The objective of this K25 Mentored Career Development Award is to facilitate the candidate's career transition from a biostatistician to an HIV prevention scientist dedicated to promoting HIV preventive behaviors in at-risk populations. We now have efficacious biomedical interventions for combined HIV prevention (e.g. male circumcision, treatment as prevention and PrEP). However, the impact of these strategies on the epidemic is contingent on behaviors including acceptance, adherence/retention and prevention of risk compensation. My long-term goal is to conduct independent social epidemiologic research to identify and interpret individual and societal factors influencing HIV preventive behaviors, to develop statistical methods to address the analytic challenges encountered in such research, and provide leadership in the design, implementation and evaluation of interventions to promote health seeking behaviors for HIV prevention. The training and mentorship through this K25 will allow me to become well grounded in the theoretical and methodological frameworks that underlie behavioral HIV preventive interventions. Building on the mentoring expertise at the Johns Hopkins University and the research infrastructure of the Rakai Health Sciences Program (RHSP) in Uganda, the proposed mentored research seeks to identify and interpret multilevel predictors for medical male circumcision (MMC) uptake in Rakai. MMC is an important HIV prevention strategy for sub-Saharan Africa (S-SA), and its long-term population impact on the HIV epidemic depends on the pace of uptake and level of coverage in men. RHSP conducts annual HIV/STI, health and behavioral surveillance in consenting residents aged 15-49 in 50 communities through the Rakai Community Cohort Study (RCCS),and since 2007 has provided free MMC services in Rakai District. However, despite wide dissemination of information on the health benefits of MMC and free service provision, uptake in RCCS communities remains suboptimal (35% coverage among non-Muslim men in 2013). Research on determinants of MMC uptake is urgently needed for demand creation and targeted service provision. Using RCCS data, this study will identify individual sociodemographic, behavioral and psychosocial predictors of MMC acceptance;and by adding a new survey module to the RCCS 2015 surveys, the study will identify interpersonal and community level predictors of MMC uptake. Additionally, qualitative in-depth interviews and focus group discussions with men will be conducted to elucidate reasons why certain men do or do not accept MC. The quantitative evidence, augmented by the qualitative observations, will serve as the basis for an R21/01 to develop targeted strategies to increase MMC uptake and enhance the population level impact of MMC. Combining with the candidate's existing quantitative skills, the training in behavioral science theories and introduction to qualitative methods will help the candidate to establish an independent career in promoting health behaviors associated with a broad range of HIV preventive interventions (e.g. MMC, ART, pre-ART HIV care, PrEP and PMTCT).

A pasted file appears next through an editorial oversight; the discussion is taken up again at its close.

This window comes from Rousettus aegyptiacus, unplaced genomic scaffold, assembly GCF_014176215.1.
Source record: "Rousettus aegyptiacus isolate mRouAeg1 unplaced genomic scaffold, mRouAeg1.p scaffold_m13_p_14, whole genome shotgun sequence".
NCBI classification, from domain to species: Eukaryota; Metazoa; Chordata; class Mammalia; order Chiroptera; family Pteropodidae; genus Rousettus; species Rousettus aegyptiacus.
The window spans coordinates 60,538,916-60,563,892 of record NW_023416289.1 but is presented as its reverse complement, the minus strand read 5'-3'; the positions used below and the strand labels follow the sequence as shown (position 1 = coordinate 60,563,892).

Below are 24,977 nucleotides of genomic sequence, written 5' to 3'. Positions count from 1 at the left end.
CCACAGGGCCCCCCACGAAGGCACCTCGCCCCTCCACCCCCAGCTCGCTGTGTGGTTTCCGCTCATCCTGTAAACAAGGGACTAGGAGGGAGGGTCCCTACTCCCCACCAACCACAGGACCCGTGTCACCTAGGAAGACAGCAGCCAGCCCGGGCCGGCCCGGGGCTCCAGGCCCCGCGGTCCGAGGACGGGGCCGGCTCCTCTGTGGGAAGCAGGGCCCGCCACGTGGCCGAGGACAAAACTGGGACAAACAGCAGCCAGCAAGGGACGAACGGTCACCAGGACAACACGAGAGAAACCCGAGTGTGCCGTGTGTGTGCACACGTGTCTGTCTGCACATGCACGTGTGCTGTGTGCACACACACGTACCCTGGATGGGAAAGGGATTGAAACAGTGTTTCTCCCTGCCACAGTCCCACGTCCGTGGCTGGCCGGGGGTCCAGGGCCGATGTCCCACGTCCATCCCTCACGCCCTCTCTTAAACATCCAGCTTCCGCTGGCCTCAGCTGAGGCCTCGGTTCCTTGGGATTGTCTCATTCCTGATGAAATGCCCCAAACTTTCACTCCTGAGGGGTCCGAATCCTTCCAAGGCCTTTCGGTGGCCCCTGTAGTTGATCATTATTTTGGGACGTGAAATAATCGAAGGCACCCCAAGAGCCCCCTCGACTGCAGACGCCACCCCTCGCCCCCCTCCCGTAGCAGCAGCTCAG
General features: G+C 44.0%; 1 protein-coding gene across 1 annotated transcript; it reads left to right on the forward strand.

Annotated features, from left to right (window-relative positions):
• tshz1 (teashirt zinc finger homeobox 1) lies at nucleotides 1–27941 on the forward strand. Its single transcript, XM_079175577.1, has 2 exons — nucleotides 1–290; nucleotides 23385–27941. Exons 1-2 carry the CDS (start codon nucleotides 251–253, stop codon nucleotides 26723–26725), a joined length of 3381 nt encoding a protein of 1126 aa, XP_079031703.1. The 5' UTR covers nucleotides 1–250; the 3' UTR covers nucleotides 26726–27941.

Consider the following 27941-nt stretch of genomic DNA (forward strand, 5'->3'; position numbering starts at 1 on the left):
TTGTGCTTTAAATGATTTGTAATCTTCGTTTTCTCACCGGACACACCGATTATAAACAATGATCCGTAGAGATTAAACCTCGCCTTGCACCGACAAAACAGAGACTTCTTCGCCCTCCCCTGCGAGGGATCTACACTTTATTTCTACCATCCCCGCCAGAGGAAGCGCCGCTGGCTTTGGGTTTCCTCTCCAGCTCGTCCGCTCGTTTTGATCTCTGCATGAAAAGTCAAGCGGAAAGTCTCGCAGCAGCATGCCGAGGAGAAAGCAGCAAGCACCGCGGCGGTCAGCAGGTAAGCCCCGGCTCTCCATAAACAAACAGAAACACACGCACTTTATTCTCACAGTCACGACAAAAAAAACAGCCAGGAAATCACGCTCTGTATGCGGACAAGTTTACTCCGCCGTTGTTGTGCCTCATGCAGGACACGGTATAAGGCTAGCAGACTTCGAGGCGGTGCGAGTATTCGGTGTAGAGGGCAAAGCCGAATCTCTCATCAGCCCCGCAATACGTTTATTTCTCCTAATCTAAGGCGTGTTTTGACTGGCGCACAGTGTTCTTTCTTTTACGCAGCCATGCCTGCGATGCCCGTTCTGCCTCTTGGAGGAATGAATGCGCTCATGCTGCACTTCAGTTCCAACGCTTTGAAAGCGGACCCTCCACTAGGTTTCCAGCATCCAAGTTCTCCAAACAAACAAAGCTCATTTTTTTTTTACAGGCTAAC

Public Health Relevance

Medical male circumcision (MMC) is an important HIV prevention strategy in sub-Saharan Africa, and its long- term benefit on HIV prevention requires high uptake. This study will use quantitative and qualitative methods to identify and interpret community/structural, interpersonal and individual level predictors of MMC uptake in Rakai, Uganda. Findings from this study will have substantial importance for programs and policies regarding scale-up of MMC in sub-Saharan Africa, and are critical for modeling the future impact of MMC on HIV.

National Institute of Health (NIH)
National Institute of Allergy and Infectious Diseases (NIAID)
Mentored Quantitative Research Career Development Award (K25)
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Behavioral and Social Consequences of HIV/AIDS Study Section (BSCH)
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Bacon, Melanie C
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Johns Hopkins University
Schools of Public Health
United States
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